The bank, however, commended the Federal Government for what it considered ‘bold reforms’ necessary to rescue Nigeria from fiscal cliff, describing the current pains as temporary.

But it also said the policies have created intense pressures on cost of living, which have pushed more Nigerians into hardship, with 104 million now living below the poverty line.

The World Bank report also indicated that the number of poor people in Nigeria had grown from 95 million in 2021 to 100 million in 2022, while the Nigerian Bureau of Statistics, NBS, indicated that the figure was 82.9 million in 2019 and 85.2 million in 2020.

In its World Bank Nigeria Development Update, NDP, entitled ‘Turning the Corner: Time to Move From Reforms to Results’, the bank stresses the need to continue with the reform momentum to complete the reforms and to address the costs of the reforms.

It further stated: ‘‘Inflation remains at record high levels for Nigeria, 27.3 per cent Year-on-Year, YoY, in October 2023, partly driven by the one-off price impacts of the removal of the gasoline subsidy.

‘‘The impact of this is especially hard on poor and vulnerable citizens. The FX market has remained volatile and in a period of continuing adjustment to the new policy approach, with significant fluctuations in the exchange rate in both the official and the parallel markets. Revenue gains from the FX reform are visible.

‘‘However, there is a need for more clarity on oil revenues, especially the financial gains of Nigeria National Petroleum Corporation Limited, NNPCL, from the subsidy removal, the subsidy arrears that are still being deducted, and the impact of this on Federation revenues.”

Related News

In his appraisal of the country’s reforms, Shubham Chaudhuri, World Bank Country Director for Nigeria, stated: “The petrol subsidy and FX management reforms are critical steps in the right direction towards improving Nigeria’s economic outlook. Now is the time to truly turn the corner by ensuring coordinated fiscal and monetary policy actions in the short to medium term. 

“Continued reform implementation can ensure that Nigeria benefits from the difficult adjustments underway. This includes ensuring that improved oil revenues following the sharply increased PMS price accrue to the Federation.

‘‘In the medium-term, the economy will then begin to benefit from increasing fiscal space for development spending, including on power and transport infrastructure, as well as on human capital.”

He further said that between N300 billion –N400 billion was expended on fuel subsidy monthly, before the subsidy removal and that the expectation was that the NNPCL should have been paying such amount to the Federation Account, but which has not been the case. 

World Bank’s recommendations

The latest NDU report recommended specific actions required to further sustain and achieve the full benefits of reforms already embarked on by the Government.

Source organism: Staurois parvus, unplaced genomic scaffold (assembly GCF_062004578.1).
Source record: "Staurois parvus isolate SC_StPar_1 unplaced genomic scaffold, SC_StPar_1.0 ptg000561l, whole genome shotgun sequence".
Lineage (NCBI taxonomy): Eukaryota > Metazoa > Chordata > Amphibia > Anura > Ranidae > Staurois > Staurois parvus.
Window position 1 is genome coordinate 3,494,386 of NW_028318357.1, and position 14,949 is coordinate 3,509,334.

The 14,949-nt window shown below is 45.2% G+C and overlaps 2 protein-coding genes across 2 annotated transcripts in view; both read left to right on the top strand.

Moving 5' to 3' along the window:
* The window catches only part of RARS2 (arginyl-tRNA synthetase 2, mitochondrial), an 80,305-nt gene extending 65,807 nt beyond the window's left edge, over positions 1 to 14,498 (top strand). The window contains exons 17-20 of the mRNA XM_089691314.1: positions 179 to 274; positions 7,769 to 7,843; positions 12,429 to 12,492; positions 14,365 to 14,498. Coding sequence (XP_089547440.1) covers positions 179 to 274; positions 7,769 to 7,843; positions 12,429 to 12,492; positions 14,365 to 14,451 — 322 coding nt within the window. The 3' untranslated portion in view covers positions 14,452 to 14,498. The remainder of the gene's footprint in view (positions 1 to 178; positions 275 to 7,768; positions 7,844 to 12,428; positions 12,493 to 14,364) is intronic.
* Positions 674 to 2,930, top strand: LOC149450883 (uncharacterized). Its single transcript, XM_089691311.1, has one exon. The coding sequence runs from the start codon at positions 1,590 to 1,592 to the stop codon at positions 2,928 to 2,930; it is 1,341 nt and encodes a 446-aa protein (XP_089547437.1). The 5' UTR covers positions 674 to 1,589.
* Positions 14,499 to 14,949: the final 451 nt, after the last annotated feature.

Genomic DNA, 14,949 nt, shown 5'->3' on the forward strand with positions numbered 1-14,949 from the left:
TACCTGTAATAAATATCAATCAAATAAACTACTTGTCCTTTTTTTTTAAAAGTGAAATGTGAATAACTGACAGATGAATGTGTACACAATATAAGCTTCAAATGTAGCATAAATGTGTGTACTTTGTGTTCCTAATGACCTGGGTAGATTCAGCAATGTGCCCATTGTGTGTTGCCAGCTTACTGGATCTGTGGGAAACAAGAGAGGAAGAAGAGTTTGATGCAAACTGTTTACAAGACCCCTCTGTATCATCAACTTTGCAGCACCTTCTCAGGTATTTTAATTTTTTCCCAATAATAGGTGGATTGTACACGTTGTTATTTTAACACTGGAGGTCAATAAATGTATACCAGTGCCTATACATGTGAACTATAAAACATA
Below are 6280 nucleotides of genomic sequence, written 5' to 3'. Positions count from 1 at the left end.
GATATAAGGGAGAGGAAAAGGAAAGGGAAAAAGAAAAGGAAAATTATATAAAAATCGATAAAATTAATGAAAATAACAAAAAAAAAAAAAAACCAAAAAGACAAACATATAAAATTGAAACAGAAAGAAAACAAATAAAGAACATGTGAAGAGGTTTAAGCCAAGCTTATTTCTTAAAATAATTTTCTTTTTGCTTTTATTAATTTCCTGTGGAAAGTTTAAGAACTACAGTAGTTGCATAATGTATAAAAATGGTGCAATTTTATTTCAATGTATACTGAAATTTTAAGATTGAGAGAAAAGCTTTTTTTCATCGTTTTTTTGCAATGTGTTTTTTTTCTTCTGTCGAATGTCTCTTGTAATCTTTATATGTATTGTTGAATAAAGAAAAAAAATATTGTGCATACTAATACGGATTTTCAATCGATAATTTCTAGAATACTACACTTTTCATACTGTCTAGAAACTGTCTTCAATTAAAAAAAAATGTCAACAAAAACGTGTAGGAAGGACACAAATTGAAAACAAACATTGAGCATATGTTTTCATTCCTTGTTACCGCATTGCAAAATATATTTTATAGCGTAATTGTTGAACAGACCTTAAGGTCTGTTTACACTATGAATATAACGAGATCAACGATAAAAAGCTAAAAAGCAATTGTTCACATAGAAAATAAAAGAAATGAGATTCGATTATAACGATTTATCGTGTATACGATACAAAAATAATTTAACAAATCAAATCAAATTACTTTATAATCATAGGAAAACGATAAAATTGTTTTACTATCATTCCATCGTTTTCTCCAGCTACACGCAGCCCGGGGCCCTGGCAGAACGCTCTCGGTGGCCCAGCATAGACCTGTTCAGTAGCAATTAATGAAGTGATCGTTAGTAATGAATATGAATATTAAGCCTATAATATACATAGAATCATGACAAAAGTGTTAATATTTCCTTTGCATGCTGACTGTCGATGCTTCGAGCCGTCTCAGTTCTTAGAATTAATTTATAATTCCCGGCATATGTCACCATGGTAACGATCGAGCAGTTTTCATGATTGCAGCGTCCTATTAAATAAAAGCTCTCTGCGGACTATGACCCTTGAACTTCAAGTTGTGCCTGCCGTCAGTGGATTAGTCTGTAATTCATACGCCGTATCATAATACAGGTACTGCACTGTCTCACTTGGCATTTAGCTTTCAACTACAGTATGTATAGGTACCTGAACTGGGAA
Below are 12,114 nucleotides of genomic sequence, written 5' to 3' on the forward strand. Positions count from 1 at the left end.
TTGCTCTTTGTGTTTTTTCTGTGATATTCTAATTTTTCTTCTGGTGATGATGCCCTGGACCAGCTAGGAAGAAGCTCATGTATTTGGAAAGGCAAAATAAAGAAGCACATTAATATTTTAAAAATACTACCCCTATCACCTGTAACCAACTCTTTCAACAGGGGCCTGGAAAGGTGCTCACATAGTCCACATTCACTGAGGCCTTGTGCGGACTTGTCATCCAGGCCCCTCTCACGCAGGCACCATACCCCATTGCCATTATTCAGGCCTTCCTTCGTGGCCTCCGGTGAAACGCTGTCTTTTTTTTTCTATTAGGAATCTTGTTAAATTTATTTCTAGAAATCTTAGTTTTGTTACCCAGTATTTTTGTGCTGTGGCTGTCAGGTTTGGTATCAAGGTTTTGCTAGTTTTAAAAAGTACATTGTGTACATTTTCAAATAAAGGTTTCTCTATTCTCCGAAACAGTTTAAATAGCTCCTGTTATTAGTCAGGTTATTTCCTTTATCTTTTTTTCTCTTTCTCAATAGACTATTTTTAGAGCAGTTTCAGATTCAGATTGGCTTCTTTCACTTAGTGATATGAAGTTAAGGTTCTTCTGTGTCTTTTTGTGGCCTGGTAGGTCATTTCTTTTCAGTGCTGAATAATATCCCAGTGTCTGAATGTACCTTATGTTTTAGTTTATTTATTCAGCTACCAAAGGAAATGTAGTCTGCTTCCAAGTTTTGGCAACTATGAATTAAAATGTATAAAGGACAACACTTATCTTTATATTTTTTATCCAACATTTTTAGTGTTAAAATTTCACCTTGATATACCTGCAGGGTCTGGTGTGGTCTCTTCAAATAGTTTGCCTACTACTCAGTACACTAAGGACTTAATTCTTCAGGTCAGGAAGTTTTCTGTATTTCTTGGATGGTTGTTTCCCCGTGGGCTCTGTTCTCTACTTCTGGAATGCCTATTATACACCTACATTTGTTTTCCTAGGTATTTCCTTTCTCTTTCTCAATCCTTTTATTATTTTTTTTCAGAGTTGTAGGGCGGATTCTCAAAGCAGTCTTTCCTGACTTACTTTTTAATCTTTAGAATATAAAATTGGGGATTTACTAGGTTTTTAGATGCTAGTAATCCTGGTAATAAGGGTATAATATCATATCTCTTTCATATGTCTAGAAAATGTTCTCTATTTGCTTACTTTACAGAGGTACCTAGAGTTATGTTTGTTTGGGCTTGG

These include: controlling inflation and improving the stability of the FX market; achieving fiscal consolidation by sustaining savings from the PMS subsidy reform and improving non-oil revenues; addressing structural barriers to growth, such as removing trade barriers.

It stated further: “With the continued implementation of macroeconomic stabilization reforms, Nigeria’s economy is expected to grow at an average annual rate of 3.5 per cent in 2023-2026, or 0.5 per centage points higher than in a scenario where the reforms had not been implemented.

Alex Sienaert, World Bank Lead Economist for Nigeria and co-author of the Report, also stated: ‘‘In 2024, Nigeria has an opportunity to turn the corner to a more stable and predictable macroeconomic environment, and easier access to foreign exchange (FX) and imported inputs, which is critical to creating new jobs and lifting people out of poverty”.

The NDU report indicated that Nigeria was not yet out of the woods but on the path to full recovery, as a result of the various policies being implemented by both fiscal and monetary authorities.

Nigeria’s poverty level has taken a notch higher, at the backdrop of the recent economic and fiscal reforms, World Bank report reveals.

By Emma Ujah, Abuja Bureau Chief

A World Bank report has indicated that Nigeria’s poverty level has taken a notch higher, at the backdrop of the recent economic and fiscal reforms.

https://imasdk.googleapis.com/js/core/bridge3.609.0_en.html#goog_1804769203

The key reforms include the removal of petrol subsidy and the foreign exchange market rate restructuring.

The bank, however, commended the Federal Government for what it considered ‘bold reforms’ necessary to rescue Nigeria from fiscal cliff, describing the current pains as temporary.

But it also said the policies have created intense pressures on cost of living, which have pushed more Nigerians into hardship, with 104 million now living below the poverty line.

The World Bank report also indicated that the number of poor people in Nigeria had grown from 95 million in 2021 to 100 million in 2022, while the Nigerian Bureau of Statistics, NBS, indicated that the figure was 82.9 million in 2019 and 85.2 million in 2020.

In its World Bank Nigeria Development Update, NDP, entitled ‘Turning the Corner: Time to Move From Reforms to Results’, the bank stresses the need to continue with the reform momentum to complete the reforms and to address the costs of the reforms.

It further stated: ‘‘Inflation remains at record high levels for Nigeria, 27.3 per cent Year-on-Year, YoY, in October 2023, partly driven by the one-off price impacts of the removal of the gasoline subsidy.

‘‘The impact of this is especially hard on poor and vulnerable citizens. The FX market has remained volatile and in a period of continuing adjustment to the new policy approach, with significant fluctuations in the exchange rate in both the official and the parallel markets. Revenue gains from the FX reform are visible.

‘‘However, there is a need for more clarity on oil revenues, especially the financial gains of Nigeria National Petroleum Corporation Limited, NNPCL, from the subsidy removal, the subsidy arrears that are still being deducted, and the impact of this on Federation revenues.”